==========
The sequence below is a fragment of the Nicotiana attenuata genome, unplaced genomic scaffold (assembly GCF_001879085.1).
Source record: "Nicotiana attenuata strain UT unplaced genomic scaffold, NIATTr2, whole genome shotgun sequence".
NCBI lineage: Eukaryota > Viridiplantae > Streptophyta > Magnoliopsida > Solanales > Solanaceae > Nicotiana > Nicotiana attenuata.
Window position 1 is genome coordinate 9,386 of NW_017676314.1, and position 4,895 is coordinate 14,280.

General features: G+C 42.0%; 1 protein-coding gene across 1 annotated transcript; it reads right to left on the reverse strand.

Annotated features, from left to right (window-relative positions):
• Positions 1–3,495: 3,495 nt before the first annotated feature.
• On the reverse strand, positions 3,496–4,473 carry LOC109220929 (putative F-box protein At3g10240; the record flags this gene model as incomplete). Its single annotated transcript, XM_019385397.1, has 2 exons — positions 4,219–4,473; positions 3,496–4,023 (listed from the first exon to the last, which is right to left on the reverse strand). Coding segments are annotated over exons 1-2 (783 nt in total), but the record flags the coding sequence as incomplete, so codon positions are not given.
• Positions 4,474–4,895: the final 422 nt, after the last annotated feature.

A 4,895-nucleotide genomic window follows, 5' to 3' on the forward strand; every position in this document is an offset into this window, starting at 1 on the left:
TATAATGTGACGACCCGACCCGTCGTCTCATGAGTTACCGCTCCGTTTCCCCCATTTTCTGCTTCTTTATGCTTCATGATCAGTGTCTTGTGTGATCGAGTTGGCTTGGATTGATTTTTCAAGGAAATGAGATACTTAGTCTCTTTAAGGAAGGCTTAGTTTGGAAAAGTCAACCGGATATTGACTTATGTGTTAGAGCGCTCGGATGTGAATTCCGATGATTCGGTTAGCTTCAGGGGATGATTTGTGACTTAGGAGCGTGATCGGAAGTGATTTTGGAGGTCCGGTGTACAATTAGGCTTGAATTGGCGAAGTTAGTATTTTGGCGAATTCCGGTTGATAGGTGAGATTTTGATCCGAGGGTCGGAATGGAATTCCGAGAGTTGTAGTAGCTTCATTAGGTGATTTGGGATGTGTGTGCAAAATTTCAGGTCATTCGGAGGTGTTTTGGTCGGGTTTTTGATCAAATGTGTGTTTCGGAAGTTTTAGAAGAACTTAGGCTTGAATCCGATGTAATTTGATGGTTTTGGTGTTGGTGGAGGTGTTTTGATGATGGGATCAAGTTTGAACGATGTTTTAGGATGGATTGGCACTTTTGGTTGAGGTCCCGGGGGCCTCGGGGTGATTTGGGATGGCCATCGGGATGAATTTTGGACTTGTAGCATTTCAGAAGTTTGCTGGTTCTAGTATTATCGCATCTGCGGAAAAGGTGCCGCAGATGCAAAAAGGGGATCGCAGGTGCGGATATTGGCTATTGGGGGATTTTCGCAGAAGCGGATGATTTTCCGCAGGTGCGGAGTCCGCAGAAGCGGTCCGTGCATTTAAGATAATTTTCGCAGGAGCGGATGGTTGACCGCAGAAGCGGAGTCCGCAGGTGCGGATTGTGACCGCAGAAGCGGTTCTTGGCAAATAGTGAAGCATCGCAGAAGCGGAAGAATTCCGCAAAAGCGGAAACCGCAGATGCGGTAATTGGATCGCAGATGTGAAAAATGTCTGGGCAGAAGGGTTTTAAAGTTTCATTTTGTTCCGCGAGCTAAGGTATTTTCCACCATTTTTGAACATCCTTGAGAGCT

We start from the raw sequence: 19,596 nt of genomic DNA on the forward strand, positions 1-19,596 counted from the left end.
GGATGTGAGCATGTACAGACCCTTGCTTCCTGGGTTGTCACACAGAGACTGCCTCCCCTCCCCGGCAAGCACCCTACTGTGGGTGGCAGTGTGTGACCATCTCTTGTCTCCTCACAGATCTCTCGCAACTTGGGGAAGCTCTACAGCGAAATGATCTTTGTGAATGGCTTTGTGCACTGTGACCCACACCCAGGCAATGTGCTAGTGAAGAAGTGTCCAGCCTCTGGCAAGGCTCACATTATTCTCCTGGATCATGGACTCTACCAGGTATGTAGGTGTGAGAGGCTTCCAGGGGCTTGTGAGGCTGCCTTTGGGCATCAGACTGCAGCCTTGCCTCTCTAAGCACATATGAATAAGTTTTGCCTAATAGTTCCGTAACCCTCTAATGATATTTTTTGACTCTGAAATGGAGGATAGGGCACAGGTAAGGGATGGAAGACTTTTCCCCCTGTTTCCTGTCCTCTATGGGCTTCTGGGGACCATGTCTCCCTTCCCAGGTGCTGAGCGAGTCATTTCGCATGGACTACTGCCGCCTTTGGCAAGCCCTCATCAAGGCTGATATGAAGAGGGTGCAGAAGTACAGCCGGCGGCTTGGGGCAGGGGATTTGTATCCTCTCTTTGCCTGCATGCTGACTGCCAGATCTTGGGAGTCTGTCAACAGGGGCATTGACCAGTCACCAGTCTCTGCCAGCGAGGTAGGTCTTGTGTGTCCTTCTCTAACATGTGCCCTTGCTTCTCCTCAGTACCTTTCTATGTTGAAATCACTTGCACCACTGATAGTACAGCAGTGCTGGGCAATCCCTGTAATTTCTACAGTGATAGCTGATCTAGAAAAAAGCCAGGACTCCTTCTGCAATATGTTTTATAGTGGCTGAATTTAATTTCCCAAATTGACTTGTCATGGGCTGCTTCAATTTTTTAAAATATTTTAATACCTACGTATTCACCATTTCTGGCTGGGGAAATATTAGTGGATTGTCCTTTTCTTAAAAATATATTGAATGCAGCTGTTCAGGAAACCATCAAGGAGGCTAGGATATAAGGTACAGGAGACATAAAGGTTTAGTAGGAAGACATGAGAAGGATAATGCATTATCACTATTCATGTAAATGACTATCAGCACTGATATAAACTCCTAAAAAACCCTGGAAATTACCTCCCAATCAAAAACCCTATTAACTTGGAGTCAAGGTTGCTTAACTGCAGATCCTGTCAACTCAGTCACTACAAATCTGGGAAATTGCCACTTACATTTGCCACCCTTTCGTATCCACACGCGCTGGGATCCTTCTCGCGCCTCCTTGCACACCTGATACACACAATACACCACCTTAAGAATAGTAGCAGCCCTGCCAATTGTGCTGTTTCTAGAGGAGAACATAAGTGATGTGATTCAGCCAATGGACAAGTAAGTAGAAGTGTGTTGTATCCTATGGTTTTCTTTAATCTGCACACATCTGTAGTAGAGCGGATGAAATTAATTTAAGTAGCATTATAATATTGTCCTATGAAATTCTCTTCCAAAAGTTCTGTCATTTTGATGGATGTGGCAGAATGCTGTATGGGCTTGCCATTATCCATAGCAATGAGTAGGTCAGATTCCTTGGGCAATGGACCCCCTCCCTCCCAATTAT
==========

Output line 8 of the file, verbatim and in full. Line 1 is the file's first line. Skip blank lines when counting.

• On the reverse strand, positions 3,496–4,473 carry LOC109220929 (putative F-box protein At3g10240; the record flags this gene model as incomplete). Its single annotated transcript, XM_019385397.1, has 2 exons — positions 4,219–4,473; positions 3,496–4,023 (listed from the first exon to the last, which is right to left on the reverse strand). Coding segments are annotated over exons 1-2 (783 nt in total), but the record flags the coding sequence as incomplete, so codon positions are not given.